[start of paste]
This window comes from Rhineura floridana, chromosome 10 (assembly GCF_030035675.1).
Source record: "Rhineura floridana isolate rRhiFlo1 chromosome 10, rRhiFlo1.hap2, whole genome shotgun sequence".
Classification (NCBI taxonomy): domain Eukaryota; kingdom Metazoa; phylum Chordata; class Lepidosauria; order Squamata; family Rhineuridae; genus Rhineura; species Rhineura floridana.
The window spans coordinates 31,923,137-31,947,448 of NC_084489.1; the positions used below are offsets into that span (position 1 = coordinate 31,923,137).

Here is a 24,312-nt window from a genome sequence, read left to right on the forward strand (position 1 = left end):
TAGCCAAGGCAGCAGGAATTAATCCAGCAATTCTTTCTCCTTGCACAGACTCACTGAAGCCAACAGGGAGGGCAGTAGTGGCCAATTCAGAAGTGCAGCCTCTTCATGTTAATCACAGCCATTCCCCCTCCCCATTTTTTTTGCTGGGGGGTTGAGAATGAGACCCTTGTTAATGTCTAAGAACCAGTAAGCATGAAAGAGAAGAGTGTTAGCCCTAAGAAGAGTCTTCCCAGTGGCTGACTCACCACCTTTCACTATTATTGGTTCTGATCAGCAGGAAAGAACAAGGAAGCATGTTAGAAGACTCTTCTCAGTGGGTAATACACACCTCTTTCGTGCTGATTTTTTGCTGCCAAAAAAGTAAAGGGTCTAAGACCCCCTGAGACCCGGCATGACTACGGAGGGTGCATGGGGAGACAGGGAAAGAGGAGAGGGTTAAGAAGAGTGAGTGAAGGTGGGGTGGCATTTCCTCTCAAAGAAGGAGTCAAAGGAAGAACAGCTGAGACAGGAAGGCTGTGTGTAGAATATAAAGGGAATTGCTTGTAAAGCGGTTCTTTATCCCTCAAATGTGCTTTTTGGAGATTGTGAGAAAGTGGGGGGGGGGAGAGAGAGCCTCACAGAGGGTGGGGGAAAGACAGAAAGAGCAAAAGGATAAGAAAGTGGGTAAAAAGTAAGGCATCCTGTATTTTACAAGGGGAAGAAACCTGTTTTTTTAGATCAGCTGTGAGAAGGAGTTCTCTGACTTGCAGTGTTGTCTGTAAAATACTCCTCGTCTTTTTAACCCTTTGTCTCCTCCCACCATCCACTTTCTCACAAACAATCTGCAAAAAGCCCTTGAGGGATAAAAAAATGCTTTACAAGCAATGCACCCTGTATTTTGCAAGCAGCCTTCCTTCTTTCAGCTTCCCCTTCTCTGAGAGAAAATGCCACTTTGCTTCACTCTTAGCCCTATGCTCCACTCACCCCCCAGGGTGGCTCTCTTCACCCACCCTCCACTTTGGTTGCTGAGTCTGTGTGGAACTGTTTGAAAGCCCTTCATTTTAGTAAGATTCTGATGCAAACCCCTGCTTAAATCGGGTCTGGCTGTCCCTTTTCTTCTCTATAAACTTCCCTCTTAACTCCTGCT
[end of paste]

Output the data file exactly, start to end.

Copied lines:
This window comes from Rhineura floridana, chromosome 10 (assembly GCF_030035675.1).
Source record: "Rhineura floridana isolate rRhiFlo1 chromosome 10, rRhiFlo1.hap2, whole genome shotgun sequence".
Classification (NCBI taxonomy): domain Eukaryota; kingdom Metazoa; phylum Chordata; class Lepidosauria; order Squamata; family Rhineuridae; genus Rhineura; species Rhineura floridana.
The window spans coordinates 31,923,137-31,947,448 of NC_084489.1; the positions used below are offsets into that span (position 1 = coordinate 31,923,137).

Here is a 24,312-nt window from a genome sequence, read left to right on the forward strand (position 1 = left end):
TAGCCAAGGCAGCAGGAATTAATCCAGCAATTCTTTCTCCTTGCACAGACTCACTGAAGCCAACAGGGAGGGCAGTAGTGGCCAATTCAGAAGTGCAGCCTCTTCATGTTAATCACAGCCATTCCCCCTCCCCATTTTTTTTGCTGGGGGGTTGAGAATGAGACCCTTGTTAATGTCTAAGAACCAGTAAGCATGAAAGAGAAGAGTGTTAGCCCTAAGAAGAGTCTTCCCAGTGGCTGACTCACCACCTTTCACTATTATTGGTTCTGATCAGCAGGAAAGAACAAGGAAGCATGTTAGAAGACTCTTCTCAGTGGGTAATACACACCTCTTTCGTGCTGATTTTTTGCTGCCAAAAAAGTAAAGGGTCTAAGACCCCCTGAGACCCGGCATGACTACGGAGGGTGCATGGGGAGACAGGGAAAGAGGAGAGGGTTAAGAAGAGTGAGTGAAGGTGGGGTGGCATTTCCTCTCAAAGAAGGAGTCAAAGGAAGAACAGCTGAGACAGGAAGGCTGTGTGTAGAATATAAAGGGAATTGCTTGTAAAGCGGTTCTTTATCCCTCAAATGTGCTTTTTGGAGATTGTGAGAAAGTGGGGGGGGGGAGAGAGAGCCTCACAGAGGGTGGGGGAAAGACAGAAAGAGCAAAAGGATAAGAAAGTGGGTAAAAAGTAAGGCATCCTGTATTTTACAAGGGGAAGAAACCTGTTTTTTTAGATCAGCTGTGAGAAGGAGTTCTCTGACTTGCAGTGTTGTCTGTAAAATACTCCTCGTCTTTTTAACCCTTTGTCTCCTCCCACCATCCACTTTCTCACAAACAATCTGCAAAAAGCCCTTGAGGGATAAAAAAATGCTTTACAAGCAATGCACCCTGTATTTTGCAAGCAGCCTTCCTTCTTTCAGCTTCCCCTTCTCTGAGAGAAAATGCCACTTTGCTTCACTCTTAGCCCTATGCTCCACTCACCCCCCAGGGTGGCTCTCTTCACCCACCCTCCACTTTGGTTGCTGAGTCTGTGTGGAACTGTTTGAAAGCCCTTCATTTTAGTAAGATTCTGATGCAAACCCCTGCTTAAATCGGGTCTGGCTGTCCCTTTTCTTCTCTATAAACTTCCCTCTTAACTCCTGCT